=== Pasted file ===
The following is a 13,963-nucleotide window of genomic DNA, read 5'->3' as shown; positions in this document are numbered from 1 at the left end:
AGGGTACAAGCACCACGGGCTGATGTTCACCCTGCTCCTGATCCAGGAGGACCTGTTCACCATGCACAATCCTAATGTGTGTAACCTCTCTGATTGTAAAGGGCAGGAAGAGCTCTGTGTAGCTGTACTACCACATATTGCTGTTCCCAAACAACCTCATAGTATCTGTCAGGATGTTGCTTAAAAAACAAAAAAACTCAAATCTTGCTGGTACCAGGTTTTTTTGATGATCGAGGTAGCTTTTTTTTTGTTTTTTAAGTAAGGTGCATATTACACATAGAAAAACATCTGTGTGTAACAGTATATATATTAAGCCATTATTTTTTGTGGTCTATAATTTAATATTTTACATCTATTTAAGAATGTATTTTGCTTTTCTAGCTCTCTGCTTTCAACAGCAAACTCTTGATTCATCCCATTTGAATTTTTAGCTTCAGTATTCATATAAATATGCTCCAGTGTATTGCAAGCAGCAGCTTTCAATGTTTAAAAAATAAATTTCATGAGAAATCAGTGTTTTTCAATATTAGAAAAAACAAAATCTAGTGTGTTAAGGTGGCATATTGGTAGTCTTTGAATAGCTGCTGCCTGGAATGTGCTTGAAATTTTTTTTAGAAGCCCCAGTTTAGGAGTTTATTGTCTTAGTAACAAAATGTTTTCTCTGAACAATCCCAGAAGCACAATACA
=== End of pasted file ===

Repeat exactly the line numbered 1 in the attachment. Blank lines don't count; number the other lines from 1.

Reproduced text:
The following is a 13,963-nucleotide window of genomic DNA, read 5'->3' as shown; positions in this document are numbered from 1 at the left end: